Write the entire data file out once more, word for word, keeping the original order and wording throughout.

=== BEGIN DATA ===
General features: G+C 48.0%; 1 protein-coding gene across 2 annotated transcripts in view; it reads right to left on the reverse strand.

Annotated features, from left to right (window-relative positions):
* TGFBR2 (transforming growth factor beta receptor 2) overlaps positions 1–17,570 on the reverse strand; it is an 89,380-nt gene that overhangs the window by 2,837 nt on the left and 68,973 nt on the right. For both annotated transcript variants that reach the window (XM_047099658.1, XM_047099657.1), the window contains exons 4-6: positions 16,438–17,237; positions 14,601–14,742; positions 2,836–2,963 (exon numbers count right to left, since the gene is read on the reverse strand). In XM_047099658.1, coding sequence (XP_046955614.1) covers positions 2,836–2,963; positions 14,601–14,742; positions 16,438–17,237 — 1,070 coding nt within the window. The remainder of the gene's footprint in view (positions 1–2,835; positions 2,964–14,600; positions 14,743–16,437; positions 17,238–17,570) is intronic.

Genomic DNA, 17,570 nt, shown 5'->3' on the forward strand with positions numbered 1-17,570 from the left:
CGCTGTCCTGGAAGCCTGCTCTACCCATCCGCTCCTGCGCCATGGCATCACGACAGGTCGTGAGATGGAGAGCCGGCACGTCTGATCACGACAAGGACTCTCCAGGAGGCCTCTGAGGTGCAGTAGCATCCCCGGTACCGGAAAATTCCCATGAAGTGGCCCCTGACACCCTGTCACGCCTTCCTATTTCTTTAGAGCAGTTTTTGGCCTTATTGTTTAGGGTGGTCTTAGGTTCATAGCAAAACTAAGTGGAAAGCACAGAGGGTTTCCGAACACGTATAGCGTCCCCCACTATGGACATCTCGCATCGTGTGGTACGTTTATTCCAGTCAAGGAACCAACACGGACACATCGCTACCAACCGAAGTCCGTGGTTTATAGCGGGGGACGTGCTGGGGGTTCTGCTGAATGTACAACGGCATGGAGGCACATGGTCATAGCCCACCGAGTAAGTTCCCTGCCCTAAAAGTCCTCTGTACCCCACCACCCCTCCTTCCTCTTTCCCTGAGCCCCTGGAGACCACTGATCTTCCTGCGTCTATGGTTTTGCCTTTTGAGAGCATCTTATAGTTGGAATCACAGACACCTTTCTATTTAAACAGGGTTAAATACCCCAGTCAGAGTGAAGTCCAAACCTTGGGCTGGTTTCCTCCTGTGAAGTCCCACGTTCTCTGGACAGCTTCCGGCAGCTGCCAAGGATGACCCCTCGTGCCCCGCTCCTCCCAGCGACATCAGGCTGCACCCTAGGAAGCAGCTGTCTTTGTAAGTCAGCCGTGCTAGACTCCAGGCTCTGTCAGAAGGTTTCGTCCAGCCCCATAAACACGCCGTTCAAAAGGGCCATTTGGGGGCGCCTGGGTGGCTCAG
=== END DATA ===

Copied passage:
General features: G+C 48.0%; 1 protein-coding gene across 2 annotated transcripts in view; it reads right to left on the reverse strand.

Annotated features, from left to right (window-relative positions):
* TGFBR2 (transforming growth factor beta receptor 2) overlaps positions 1–17,570 on the reverse strand; it is an 89,380-nt gene that overhangs the window by 2,837 nt on the left and 68,973 nt on the right. For both annotated transcript variants that reach the window (XM_047099658.1, XM_047099657.1), the window contains exons 4-6: positions 16,438–17,237; positions 14,601–14,742; positions 2,836–2,963 (exon numbers count right to left, since the gene is read on the reverse strand). In XM_047099658.1, coding sequence (XP_046955614.1) covers positions 2,836–2,963; positions 14,601–14,742; positions 16,438–17,237 — 1,070 coding nt within the window. The remainder of the gene's footprint in view (positions 1–2,835; positions 2,964–14,600; positions 14,743–16,437; positions 17,238–17,570) is intronic.

Genomic DNA, 17,570 nt, shown 5'->3' on the forward strand with positions numbered 1-17,570 from the left:
CGCTGTCCTGGAAGCCTGCTCTACCCATCCGCTCCTGCGCCATGGCATCACGACAGGTCGTGAGATGGAGAGCCGGCACGTCTGATCACGACAAGGACTCTCCAGGAGGCCTCTGAGGTGCAGTAGCATCCCCGGTACCGGAAAATTCCCATGAAGTGGCCCCTGACACCCTGTCACGCCTTCCTATTTCTTTAGAGCAGTTTTTGGCCTTATTGTTTAGGGTGGTCTTAGGTTCATAGCAAAACTAAGTGGAAAGCACAGAGGGTTTCCGAACACGTATAGCGTCCCCCACTATGGACATCTCGCATCGTGTGGTACGTTTATTCCAGTCAAGGAACCAACACGGACACATCGCTACCAACCGAAGTCCGTGGTTTATAGCGGGGGACGTGCTGGGGGTTCTGCTGAATGTACAACGGCATGGAGGCACATGGTCATAGCCCACCGAGTAAGTTCCCTGCCCTAAAAGTCCTCTGTACCCCACCACCCCTCCTTCCTCTTTCCCTGAGCCCCTGGAGACCACTGATCTTCCTGCGTCTATGGTTTTGCCTTTTGAGAGCATCTTATAGTTGGAATCACAGACACCTTTCTATTTAAACAGGGTTAAATACCCCAGTCAGAGTGAAGTCCAAACCTTGGGCTGGTTTCCTCCTGTGAAGTCCCACGTTCTCTGGACAGCTTCCGGCAGCTGCCAAGGATGACCCCTCGTGCCCCGCTCCTCCCAGCGACATCAGGCTGCACCCTAGGAAGCAGCTGTCTTTGTAAGTCAGCCGTGCTAGACTCCAGGCTCTGTCAGAAGGTTTCGTCCAGCCCCATAAACACGCCGTTCAAAAGGGCCATTTGGGGGCGCCTGGGTGGCTCAG